In Martin). Then, if Nasty is correct when she asserts: The collection of such “communications data” Mould create a treasure trove from which the government could derive vast amounts of information, including who we talk to and for how long; where we go and who we meet; who we bank with, shop with and receive a variety of other services from – creating a detailed profile of our associations, movements, relationships and activities, (Nasty) we are allowing the government to get away with having the advantage to use all of that information to their own benefit.

The risk doesn’t stop there. Not only is the government able to use our information to their own benefit, but also so do private companies. According to Richards, Professor of Law in Instigation University School of Law, “Private companies big and small generate vast fortunes from the collection, use, and sale of personal data” (Richards). This means that Big Data also poses a threat to the balance of consumer power.

Richards adds, ‘For example, the retail superstore Target uses Big Data analytics to infer which of its customers are pregnant based upon their purchases of other products and upon personally identifying data from other sources” (Richards). This allows them to Identify their customer’s “times of relative weakness and allow[s] more effective arresting to nudge them in the directions that watchful companies desire” (Richards). The use of our personal information interchangeably puts us in the lowest level of power between the government and private businesses.

I find it extremely possible that Target isn’t the only company using such data to their advantage. Last but not least, another reason that government surveillance is such an issue is the fact that most of the time, we are unaware of being spied on. Most of the information we have now about the surveillance programs is due to the leaks of the weightlessness. Without them, we would still be in the shadows, oblivious to the major threats aimed at our privacy. Meaning that this information wasn’t meant to be revealed to the public; we were never meant to know of these programs.

Even now, En have no way to be certain of the times we are spied upon. Such secrecy is keep secrets? Dimmit Vitality, author of the recently published book Digital Security and Privacy for Human rights Defenders,comments: Not only are people unaware of the dangers they face when using the Internet, they are actively nonchalant to the fact that ALL email they send and the Internet sites they visit are being recorded, and his information is being stored by global corporations and governments for reasons of homeland security, financial benefit etc.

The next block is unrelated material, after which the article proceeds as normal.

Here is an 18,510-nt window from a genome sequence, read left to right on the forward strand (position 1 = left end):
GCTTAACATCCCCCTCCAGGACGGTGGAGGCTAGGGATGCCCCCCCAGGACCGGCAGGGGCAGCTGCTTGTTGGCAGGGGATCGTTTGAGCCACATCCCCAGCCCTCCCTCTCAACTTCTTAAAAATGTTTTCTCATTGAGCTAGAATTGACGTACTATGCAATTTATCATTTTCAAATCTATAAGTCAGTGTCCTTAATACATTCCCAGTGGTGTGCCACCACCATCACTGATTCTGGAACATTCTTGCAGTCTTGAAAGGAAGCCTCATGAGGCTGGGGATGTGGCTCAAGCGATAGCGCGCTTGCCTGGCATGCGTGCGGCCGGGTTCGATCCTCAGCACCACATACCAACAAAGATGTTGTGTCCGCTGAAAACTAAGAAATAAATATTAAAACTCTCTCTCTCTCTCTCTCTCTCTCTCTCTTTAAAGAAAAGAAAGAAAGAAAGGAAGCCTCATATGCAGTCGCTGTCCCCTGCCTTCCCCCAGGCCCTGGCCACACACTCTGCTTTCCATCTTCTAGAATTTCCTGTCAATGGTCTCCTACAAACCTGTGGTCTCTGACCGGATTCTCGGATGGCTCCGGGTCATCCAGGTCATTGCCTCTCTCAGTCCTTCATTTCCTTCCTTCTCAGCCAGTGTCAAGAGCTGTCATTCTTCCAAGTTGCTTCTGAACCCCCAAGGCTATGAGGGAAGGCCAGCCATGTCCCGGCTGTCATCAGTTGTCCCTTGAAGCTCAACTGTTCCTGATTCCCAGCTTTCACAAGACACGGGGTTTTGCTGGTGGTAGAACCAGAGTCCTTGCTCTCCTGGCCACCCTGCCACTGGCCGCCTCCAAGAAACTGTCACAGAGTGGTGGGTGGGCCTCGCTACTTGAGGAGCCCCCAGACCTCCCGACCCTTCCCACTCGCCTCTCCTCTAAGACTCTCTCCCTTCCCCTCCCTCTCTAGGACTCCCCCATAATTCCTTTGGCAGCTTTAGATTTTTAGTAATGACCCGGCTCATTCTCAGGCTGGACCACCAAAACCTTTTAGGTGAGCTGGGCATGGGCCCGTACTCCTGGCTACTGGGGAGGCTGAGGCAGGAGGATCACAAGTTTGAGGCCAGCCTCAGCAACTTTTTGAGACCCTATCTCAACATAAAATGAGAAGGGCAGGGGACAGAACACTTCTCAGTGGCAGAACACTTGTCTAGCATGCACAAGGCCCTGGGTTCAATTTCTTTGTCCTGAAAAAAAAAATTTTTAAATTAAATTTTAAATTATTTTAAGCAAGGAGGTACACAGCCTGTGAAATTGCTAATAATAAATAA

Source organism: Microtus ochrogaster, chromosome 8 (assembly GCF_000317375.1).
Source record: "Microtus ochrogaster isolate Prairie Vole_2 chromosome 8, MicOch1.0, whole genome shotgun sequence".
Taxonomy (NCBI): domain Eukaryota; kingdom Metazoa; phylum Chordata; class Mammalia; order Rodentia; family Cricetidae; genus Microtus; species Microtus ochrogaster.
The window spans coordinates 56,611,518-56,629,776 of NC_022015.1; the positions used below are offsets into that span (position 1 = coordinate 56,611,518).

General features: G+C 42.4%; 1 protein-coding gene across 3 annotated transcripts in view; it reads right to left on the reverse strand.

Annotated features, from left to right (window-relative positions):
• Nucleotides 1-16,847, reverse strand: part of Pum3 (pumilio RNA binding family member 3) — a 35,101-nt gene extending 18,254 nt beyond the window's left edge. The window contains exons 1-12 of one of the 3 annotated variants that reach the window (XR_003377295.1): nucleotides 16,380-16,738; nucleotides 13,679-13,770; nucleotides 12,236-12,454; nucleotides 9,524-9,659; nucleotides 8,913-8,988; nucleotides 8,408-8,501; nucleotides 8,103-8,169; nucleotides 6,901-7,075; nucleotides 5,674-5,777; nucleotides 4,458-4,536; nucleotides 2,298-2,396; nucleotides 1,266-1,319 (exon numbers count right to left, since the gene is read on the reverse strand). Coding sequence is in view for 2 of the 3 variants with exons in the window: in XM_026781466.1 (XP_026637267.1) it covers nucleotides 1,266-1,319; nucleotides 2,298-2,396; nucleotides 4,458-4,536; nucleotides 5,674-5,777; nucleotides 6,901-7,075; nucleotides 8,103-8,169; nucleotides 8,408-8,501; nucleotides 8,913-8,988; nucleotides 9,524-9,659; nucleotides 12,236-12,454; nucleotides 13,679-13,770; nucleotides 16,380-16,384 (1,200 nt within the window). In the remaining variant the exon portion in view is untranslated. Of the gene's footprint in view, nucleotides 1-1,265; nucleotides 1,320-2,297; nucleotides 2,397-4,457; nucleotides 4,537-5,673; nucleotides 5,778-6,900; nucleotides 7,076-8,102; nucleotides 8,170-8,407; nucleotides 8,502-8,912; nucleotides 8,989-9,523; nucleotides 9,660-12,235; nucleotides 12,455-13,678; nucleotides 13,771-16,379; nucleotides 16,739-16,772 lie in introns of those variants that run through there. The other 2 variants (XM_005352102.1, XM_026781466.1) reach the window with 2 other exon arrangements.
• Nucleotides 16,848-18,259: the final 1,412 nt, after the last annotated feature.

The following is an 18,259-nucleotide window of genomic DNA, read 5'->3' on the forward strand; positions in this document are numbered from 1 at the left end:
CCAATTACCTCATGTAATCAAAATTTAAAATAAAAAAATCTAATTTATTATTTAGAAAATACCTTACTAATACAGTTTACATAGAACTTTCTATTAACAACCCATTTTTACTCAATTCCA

Where did it all go wrong? How did the Internet – a revolution in global communication, inclusiveness and understanding – turn into a watchdog ready to pounce on us for a wrong word here, a bit of curiosity there? (Vitality 20) Even if we were to ask for answers or press charges, we wouldn’t even know if we were spied on: “We all have a Fourth Amendment right to be free from unconstitutional surveillance. But most of us would never be able to bring a gal challenge because we’ll never know if we were illegally spied on” (Lye).

The Manhole spectrum of government surveillance is not only complicated to the fact of the many surveillance programs, but also because of its secrecy. Should all government surveillance be stopped? Am I then debunking all kinds of government surveillance? Of course not! Government surveillance was created for a reason?safety. The fact that it has been outstretching its limits doesn’t mean that it is evil. We Just have to know how much of our freedoms and our rights are we willing to trade in for security.

As how Gotten explains: That doesn’t mean the US government should never expand surveillance authorities, or that Americans should resolve all trade-offs between liberty and security in favor of liberty. After all, the United States is a long way from a dictatorship. But given the post-WI 1 trend of diminishing legal protections, Americans should not make these choices lightly. And each additional broadening of the government’s powers must be a matter of choice – not passive acquiescence to a secret expansion. When that choice is taken from the citizenry, it is no occasion to ‘calm down” and look the other way.

Gotten) Gotten reasons that as a democratic society and since it is the people who govern, we should also choose if we want surveillance to expand. Obama also acknowledges You can’t have a hundred percent security and also then have a hundred percent privacy and zero inconvenience” (CTD. N Septennial). Surveillance shouldn’t be kept secret from the people. We have the right to know why and how our personal information is being used. The government isn’t as bad as it seems.

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Federal Government Contracts. (2018, Jan 09). Retrieved from https://graduateway.com/government-surveillance-2/